Michael Giacchino’s music for Star Trek (2009) and Star Trek Into Darkness will come to life as part of Star Trek: Live in Concert, as screenings of the films will be accompanied by live symphony orchestra performances of Giacchino’s scores. May 24 will mark the launch of the Star Trek: Live in Concert tour, which will start in Switzerland and then touch down in the U.K., with showings/performances at the Royal Albert Hall in London, before wending its way to U.S. in July for evenings in Houston and San Diego. Giacchino himself will attend several of the concerts, squeezing in appearances while completing the scores for two big summer films, Dawn of the Planet of the Apes and Jupiter Ascending. The composer also found a few minutes to conduct an email interview with StarTrek.com, responding to questions both from us and from fans who posted queries on the StarTrek.com Facebook page. Here’s what he had to say:
How excited are you about your Star Trek (2009) and Star Trek Into Darkness scores being performed live to complement screenings of the films?
GIACCHINO: I am very excited for the people who have the opportunity to attend these concerts. As a composer, I am fortunate to have the opportunity to regularly hear incredibly talented musicians playing soundtracks live on a scoring stage. These screenings, however, will give the audience an opportunity to experience both the musicians and the music and the movie in a way that they can’t at home in their living rooms.
What do you think hearing the scores live adds to the experience for a moviegoer -- or is it the other way around: What does hearing the score live and seeing the movie add to the experience for a concertgoer?
GIACCHINO: I think it is a dual experience. I imagine that there are people that will find themselves enthralled with the film, and then realize that there are 90 musicians out there on stage, or there are those whose focus will be on the music. Either way, we are hoping that watching the film with a live orchestra will only enhance the emotionality and excitement of both film and music.
Will you be on hand for any of the international movie/performance events?
GIACCHINO: Yes, I will be in Lucerne and London.
And what does it mean to you to hear your score performed live at a venue as hallowed and revered as the Royal Albert Hall?
GIACCHINO: To have the honor of experiencing my own music in the legendary Royal Albert Hall in London is truly humbling.
What was the first instrument you played?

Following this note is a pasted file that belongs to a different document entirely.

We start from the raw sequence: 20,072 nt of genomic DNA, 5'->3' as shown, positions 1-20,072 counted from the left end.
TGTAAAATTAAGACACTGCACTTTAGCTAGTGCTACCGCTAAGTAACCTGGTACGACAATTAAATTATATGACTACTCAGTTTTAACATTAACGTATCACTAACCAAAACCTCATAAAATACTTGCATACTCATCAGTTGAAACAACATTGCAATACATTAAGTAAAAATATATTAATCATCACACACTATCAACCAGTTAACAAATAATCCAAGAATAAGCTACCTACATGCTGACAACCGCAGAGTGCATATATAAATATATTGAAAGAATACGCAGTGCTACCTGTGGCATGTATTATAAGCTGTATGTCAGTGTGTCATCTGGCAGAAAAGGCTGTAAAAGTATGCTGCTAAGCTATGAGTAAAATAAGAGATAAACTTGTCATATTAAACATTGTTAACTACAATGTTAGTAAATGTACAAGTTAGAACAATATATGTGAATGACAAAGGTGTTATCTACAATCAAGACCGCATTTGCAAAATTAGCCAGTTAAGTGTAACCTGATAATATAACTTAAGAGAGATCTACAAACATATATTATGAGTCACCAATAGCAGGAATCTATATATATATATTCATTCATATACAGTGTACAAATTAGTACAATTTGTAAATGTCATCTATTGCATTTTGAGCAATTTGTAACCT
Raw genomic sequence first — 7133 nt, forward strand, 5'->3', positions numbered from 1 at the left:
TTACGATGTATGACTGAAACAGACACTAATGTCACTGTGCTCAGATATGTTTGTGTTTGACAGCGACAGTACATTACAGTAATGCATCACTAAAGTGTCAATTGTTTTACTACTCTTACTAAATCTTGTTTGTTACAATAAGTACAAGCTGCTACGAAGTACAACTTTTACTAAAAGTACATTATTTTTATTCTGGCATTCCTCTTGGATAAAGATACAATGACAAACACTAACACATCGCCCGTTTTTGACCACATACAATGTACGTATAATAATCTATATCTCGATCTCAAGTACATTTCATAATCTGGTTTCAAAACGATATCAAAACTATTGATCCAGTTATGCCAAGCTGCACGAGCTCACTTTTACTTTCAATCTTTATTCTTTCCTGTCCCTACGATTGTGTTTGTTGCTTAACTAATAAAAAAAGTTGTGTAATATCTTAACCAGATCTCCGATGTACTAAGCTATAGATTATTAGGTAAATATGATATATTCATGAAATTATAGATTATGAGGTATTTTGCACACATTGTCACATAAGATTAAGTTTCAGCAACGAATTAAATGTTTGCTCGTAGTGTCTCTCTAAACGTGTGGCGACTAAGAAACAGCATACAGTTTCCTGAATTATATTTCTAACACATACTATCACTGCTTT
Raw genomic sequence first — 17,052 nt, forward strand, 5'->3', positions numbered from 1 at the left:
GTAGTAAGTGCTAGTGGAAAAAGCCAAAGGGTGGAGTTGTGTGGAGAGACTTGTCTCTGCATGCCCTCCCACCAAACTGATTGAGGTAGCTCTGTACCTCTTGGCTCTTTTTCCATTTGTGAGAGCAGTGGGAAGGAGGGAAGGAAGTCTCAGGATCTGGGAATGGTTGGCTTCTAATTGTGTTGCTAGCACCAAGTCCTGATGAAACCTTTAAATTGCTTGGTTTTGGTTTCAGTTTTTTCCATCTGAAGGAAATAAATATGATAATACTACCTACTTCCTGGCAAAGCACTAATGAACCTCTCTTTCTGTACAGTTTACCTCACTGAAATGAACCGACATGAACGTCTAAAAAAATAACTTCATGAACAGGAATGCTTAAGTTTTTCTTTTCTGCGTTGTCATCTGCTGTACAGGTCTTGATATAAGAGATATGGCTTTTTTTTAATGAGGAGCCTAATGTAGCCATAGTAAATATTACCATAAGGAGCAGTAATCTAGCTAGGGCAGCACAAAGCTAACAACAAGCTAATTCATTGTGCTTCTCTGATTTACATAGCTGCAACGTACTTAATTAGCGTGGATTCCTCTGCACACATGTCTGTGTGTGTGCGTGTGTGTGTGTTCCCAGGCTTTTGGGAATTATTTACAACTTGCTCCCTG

GIACCHINO: Harmonica and piano.
As a kid growing up and, later, as a composer in your own right, what did you enjoy most about the scores created for the Star Trek shows and movies by Alexander Courage, Jerry Goldsmith, Cliff Eidelman, Dennis McCarthy, Ron Jones, etc.?
GIACCHINO: I was a fan of The Original Series and then the first few Star Trek films. Those were the scores that resonated most with me. By the time the newer series came out I was in college with very little time to watch TV. So my Star Trek lies in the hands of people like Alexander Courage, Gerald Fried, Jerry Goldsmith and James Horner.
People inevitably compare your work to that of the composers who preceded you. How aware are you of people making such comparisons and how comfortable are you with that happening
GIACCHINO: I believe they are all very different. People are free, however, to do and say as they wish. My only concern is with the Star Trek universe that I was lucky enough to be a part of.
Obviously, it is a challenge to follow such great composers of Trek in the past. When you chose to take on Trek, did you give the old tracks a listen first or just go with your own ideas out of the gate? I am just curious to hear your "process." If you did listen to any of the older works, are there any particular tracks which really stood out to you, and if so, which ones?
GIACCHINO: I didn’t go back to listen to anything from the previous incarnations, really, as my job is to serve the narrative of the film at hand, making sure all of its emotional needs are met. There are a few small references to themes that I loved from The Original Series, however. You’ll have to seek those out yourself.
What inspired you to use an Erhu in the piece where Spock shows his emotions during the first Star Trek film?
GIACCHINO: I wanted to show that Spock was caught between two worlds. To do this, I needed something that would represent his Vulcan heritage amidst a traditional western orchestral sound, which represented his place within Starfleet. I felt that the Erhu was the perfect instrument to demonstrate that -- a sound that is less familiar to western orchestras, with a beautiful voice that felt far away and nostalgic.
As someone majoring in music composition, with dreams to be a film composer, what advice can you offer?
GIACCHINO: Go to the film department and get to know aspiring filmmakers, and work on their projects. Forming relationships is key to working as a film composer.
Start to finish, how long does a score usually take you to do?
GIACCHINO: It’s always different, but 6 to 8 weeks is about average.
What else are you working on at the moment? And what do you have lined up?
GIACCHINO: I am currently finishing up Dawn of the Planet of the Apes, directed by Matt Reeves. When I get back from London, I will start working on Tomorrowland, directed by Brad Bird. This summer, both Apes and Jupiter Ascending, by the Wachowskis, will be released. Come September, you will find This Is Where I Leave You, directed by Shawn Levy in theaters… and then I will tackle some dinosaur music for Jurassic World, directed by Colin Trevorrow.
Keep an eye on StarTrek.com for news about Star Trek: Live in Concert performances in additional cities and countries. And visit StarTrekConcerts.com for ticket information and the latest tour schedule.
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